The six detector layers are sufficient to identify clear particle tracks (with at least 5 measured points) and allow for the actual detector performance studies. We have used tracking algorithms from our own earlier systems [10]. From the tracking information one can constrain the detector geometry (by requiring straight tracks on average), which is needed for a more precise track finding. The tracking system has shown a consistently excellent performance, enabling a reliable characterization of the individual detector layers using cosmic muons.

4. Readout and Data Acquisition

The detector readout was adapted from our own earlier system [11], with a single Raspberry Pi microcomputer as the core of the data acquisition [29]. An event sequence starts with the arrival of the trigger signals: if three coincident triggers appear (from any of the 6 layers), the readout will wait for a predefined delay time and then issue a “master” trigger pulse. At the instance of this master trigger, the position information is recorded from discriminated signals of all the channels of the field wires and the pick-up wires. Also the master trigger time defines when the sense wire amplitude measurement, via 10 bit ADCs, takes place.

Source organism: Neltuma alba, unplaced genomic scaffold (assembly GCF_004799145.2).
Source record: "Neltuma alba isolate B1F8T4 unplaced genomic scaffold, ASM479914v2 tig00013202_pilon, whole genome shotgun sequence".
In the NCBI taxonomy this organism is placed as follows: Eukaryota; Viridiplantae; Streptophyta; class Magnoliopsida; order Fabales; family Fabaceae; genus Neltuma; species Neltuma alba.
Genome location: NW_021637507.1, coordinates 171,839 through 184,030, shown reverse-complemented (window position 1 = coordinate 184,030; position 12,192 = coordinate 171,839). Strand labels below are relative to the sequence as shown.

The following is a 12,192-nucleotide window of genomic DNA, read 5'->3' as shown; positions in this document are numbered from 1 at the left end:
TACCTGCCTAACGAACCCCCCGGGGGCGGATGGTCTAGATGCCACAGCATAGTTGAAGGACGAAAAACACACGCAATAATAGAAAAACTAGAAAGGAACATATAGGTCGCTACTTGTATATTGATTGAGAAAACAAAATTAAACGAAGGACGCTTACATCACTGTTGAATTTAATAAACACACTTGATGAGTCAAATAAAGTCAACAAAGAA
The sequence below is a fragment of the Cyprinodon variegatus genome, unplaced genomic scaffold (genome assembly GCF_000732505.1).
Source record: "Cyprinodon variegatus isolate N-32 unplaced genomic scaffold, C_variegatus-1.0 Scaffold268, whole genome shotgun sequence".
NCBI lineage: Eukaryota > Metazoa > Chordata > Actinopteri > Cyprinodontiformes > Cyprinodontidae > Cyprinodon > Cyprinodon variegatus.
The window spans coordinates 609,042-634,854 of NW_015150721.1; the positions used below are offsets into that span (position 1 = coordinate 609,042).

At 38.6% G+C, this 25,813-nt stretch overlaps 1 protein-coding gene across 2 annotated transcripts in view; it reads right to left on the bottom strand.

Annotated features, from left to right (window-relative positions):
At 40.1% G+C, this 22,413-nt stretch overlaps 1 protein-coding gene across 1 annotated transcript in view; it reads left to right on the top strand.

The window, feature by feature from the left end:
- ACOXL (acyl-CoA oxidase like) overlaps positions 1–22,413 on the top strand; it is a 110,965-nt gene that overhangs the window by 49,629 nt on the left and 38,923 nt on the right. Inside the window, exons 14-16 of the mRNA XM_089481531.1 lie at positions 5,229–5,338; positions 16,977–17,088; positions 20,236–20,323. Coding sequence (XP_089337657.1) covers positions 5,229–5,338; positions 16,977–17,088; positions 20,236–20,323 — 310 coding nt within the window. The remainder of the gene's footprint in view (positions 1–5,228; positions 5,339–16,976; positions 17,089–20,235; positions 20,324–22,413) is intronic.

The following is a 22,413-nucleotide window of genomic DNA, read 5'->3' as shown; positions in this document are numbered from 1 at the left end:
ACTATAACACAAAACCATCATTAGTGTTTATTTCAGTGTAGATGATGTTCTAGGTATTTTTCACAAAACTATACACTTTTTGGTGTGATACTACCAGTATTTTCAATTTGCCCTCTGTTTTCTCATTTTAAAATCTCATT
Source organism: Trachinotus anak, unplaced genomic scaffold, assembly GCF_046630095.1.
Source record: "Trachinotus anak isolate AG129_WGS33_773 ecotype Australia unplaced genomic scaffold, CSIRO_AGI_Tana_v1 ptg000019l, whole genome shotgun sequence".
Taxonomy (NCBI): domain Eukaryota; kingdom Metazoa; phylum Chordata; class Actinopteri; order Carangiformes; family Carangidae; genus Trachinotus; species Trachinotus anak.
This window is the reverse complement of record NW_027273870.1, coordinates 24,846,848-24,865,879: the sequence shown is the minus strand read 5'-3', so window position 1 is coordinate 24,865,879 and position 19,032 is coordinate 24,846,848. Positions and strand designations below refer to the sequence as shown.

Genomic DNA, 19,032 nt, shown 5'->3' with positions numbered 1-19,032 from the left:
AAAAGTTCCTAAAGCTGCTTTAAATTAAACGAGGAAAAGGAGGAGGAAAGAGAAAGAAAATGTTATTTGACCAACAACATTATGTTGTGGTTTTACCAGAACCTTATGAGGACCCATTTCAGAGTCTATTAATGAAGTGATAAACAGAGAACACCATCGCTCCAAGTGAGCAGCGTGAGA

The total data from the tracking system is moderate: there are 6 × 2 × 64 = 768 bits from the position information, and including the converted ADC values as well as recording the trigger pattern, the raw data is still around 100 bytes per event. This explains why a single Raspberry Pi can handle the DAQ task.

The input signals from the wires are protected from external electronics noise as much as possible, and since the grounded cathodes act as a Faraday cage, a reasonable noise performance has been observed consistently, with input equivalent noise below 3 × 104 electrons (5 fC). The trigger level from each of the detector layers is set approximately to 2 × 105 electrons (32 fC) on input; for the field shaping and pick-up wires the discrimination threshold was also set to 2 × 105 electrons (measured as charge on the sense wires).